Earlier in December we heard the news that Binance had withdrawn its application to obtain a cryptoexchange licence in Singapore. This followed frequent clashes with the regulator in Singapore, which in September prompted Binance to ban its users in the country from trading on its global platform. The idea was to shift these users onto a licenced domestic platform, which complied with the requirements of the Monetary Authority of Singapore (MAS). However, this has not proved to be possible and therefore the company is now taking steps to wind down the cryptoexchange completely in Singapore – a process that should be completed by early 2022.
While Binance has experienced tension with many regulators around the world, this dramatic development has nonetheless come as a surprise to many. After all, Singapore has often tried to emphasise its crypto credentials – and, after China launched a crackdown on the industry earlier this year, seemed well-poised to become the digital asset hub in Asia. As Arthur Cheong, Founding Partner at Singapore-based crypto hedge fund DeFiance Capital, told us in our previous feature: “I think that generally Singapore has been more forward-looking than some other markets.” But does this still remain the case?
To discuss of all this, we spoke to Chia Hock Lai, co-chairman of Blockchain Association Singapore.
Hock Lai began by reiterating his belief that Singapore fundamentally remains pro-crypto. While this might cause “a slight dent in the perception, it should not deter others from considering Singapore as a business hub.” The reasons for Binance’s inability to obtain a licence perhaps reflect more on the specific details of the case and MAS’ requirements – which Hock Lai described as “clear but stringent.” While he is “not privy” to Binance’s situation, it is possible that the company simply was not able to meet Singapore’s crypto licence requirements, which take into account “factors such as the track record, key personnel with adequate experience, a sustainable business model and absence of adverse records relating to directors and key individuals.”
Binance’s failure should not, however, detract from the many benefits which Singapore offers:
“Singapore is a relatively small retail market and we still provide one of the best regulatory clarity for crypto activities, on top of other advantages such as low tax, access to professional talents and superior geographical proximity to the fast-growing Southeast Asia (SEA) region. In addition, not all crypto activities are regulated – such as NFTs, blockchain gaming and the metaverse.”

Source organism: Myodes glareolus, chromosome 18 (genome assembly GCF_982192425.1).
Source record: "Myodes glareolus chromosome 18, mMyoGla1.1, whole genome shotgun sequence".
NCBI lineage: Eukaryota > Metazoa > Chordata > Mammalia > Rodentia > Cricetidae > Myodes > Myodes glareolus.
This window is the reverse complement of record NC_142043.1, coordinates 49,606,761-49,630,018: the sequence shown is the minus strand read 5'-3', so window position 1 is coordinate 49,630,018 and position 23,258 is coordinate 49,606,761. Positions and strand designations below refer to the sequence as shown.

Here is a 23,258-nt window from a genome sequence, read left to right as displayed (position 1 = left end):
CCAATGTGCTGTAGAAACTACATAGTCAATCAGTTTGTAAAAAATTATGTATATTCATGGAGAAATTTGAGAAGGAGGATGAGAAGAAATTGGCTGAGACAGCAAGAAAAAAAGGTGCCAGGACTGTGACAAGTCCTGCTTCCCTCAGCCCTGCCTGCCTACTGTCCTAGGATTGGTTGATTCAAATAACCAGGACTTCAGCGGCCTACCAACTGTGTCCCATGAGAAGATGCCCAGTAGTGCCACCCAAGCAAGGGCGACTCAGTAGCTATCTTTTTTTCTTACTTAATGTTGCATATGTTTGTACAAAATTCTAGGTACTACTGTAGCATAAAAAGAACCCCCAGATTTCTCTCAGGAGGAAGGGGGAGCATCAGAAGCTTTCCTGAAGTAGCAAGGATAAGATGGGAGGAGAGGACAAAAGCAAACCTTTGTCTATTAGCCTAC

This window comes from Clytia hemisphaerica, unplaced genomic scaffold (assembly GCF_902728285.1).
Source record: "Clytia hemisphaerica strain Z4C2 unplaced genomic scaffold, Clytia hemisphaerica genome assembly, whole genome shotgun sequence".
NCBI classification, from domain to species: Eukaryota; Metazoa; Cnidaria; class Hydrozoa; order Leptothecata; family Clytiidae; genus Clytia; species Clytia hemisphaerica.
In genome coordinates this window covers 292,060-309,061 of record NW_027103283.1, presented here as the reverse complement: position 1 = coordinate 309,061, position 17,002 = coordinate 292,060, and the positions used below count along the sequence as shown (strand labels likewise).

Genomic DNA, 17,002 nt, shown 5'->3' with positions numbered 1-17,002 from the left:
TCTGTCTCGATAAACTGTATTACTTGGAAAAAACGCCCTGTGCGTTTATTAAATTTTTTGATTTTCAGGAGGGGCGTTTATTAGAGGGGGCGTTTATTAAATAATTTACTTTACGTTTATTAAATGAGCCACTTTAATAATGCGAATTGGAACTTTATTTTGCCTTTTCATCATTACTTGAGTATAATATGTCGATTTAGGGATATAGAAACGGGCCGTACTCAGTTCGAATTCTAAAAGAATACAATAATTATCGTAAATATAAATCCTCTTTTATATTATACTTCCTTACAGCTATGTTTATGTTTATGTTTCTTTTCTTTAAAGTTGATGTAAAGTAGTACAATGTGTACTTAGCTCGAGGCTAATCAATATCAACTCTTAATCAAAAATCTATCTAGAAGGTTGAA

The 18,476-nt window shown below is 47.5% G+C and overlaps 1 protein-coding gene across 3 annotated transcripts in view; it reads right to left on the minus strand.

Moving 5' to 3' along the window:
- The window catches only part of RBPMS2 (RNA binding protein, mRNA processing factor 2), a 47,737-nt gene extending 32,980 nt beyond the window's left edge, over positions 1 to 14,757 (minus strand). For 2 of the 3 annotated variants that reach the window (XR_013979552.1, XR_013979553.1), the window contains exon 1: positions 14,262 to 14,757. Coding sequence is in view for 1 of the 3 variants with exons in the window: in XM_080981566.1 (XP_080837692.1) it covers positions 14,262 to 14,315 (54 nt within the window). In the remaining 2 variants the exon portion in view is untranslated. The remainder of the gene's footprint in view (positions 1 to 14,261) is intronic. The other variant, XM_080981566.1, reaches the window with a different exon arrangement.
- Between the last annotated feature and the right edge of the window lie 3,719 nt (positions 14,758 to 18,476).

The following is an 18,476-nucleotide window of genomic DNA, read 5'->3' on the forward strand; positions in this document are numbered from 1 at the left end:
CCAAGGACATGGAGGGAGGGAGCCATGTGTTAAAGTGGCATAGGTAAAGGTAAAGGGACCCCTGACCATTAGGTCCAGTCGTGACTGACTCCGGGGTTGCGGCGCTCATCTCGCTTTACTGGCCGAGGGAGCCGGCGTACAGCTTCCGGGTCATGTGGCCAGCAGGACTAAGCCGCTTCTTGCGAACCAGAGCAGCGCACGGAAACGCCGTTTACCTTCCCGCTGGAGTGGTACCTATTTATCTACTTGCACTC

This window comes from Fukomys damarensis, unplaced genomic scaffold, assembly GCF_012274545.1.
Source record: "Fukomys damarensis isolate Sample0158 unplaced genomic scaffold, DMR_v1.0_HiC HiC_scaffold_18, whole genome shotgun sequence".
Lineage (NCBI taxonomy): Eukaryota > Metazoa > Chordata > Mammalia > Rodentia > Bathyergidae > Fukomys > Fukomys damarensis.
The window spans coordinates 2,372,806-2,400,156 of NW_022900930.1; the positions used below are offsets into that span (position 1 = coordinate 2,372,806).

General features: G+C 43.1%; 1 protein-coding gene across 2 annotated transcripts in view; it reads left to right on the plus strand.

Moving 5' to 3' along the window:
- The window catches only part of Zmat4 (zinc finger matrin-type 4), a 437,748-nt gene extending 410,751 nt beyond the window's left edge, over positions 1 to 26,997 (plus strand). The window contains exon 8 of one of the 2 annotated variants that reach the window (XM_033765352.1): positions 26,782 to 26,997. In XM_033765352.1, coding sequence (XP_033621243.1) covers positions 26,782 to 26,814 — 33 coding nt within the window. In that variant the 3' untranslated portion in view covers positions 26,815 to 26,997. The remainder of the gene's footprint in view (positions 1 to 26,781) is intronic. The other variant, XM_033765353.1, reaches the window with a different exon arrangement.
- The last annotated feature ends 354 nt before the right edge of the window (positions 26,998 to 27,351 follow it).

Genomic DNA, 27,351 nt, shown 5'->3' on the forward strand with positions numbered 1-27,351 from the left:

This is reflected in the small but – for an emerging industry in a small city-state – impressive number of crypto firms operating in Singapore. As Hock Lai told us, “currently there are over 70 crypto firms that are operating on an exempt basis.” Various firms have obtained licences, such as Fomo Pay, TripleA, DBS Vickers, Independent Reserve and Coin Hako. Coin Hako is a home-grown cryptoexchange that, according to Hock Lai, has over 300,000 registered users in the country and an average of 150,000 monthly active users. All of these firms would have met the “clear but stringent” requirements that Binance did not. Does this debacle therefore say more about the company itself?
For Binance’s part, the company is now looking for other places to establish itself. Long without a formal HQ, the company’s CEO Chaopeng Zhao has committed to opening a global HQ and a number of regional offices. Singapore had been touted as a potential candidate – along with Dubai and Paris – but clearly a shift is required. Zhao recently dropped a not-so-subtle hint on Twitter as to where he may now be looking:
Indeed, Binance has now obtained its first regulatory approval in the Gulf – receiving an “in-principle approval from Bahrain’s central bank to be a crypto-asset service provider in the kingdom.” It has also signed a deal with the Dubai World Trade Centre Authority to collaborate on an “international ecosystem for global virtual assets.” According to his LinkedIn profile, Richard Teng, who joined Binance Singapore as its CEO four months ago, is now serving as the global company’s head for the Middle East and North Africa. All of this points in one direction. That said, it is not yet clear how, and to what extent, the authorities in the Middle East will seek to regulate Binance and other cryptoexchanges. But clearly there is an appetite to attract companies like Binance, to which Singapore does not feel able to grant approval.
As Hock Lai suggested, it would be unfair to pass judgement on Singapore’s credentials as a crypto hub on the basis of its dealings with Binance – despite some suggesting this symbolises the beginning of a less crypto-friendly era. After all, Binance has struggled with the regulators of the UK, US and many others across the world. Even though Singapore clearly has ambitions to be a leader in the digital assets space, this has to be within a rigorous framework for it to be viable – and for consumers to be protected.
Let us see how Binance fares as the cryptoexchange begins its new era in the Middle East.
Author: Harry Clynch
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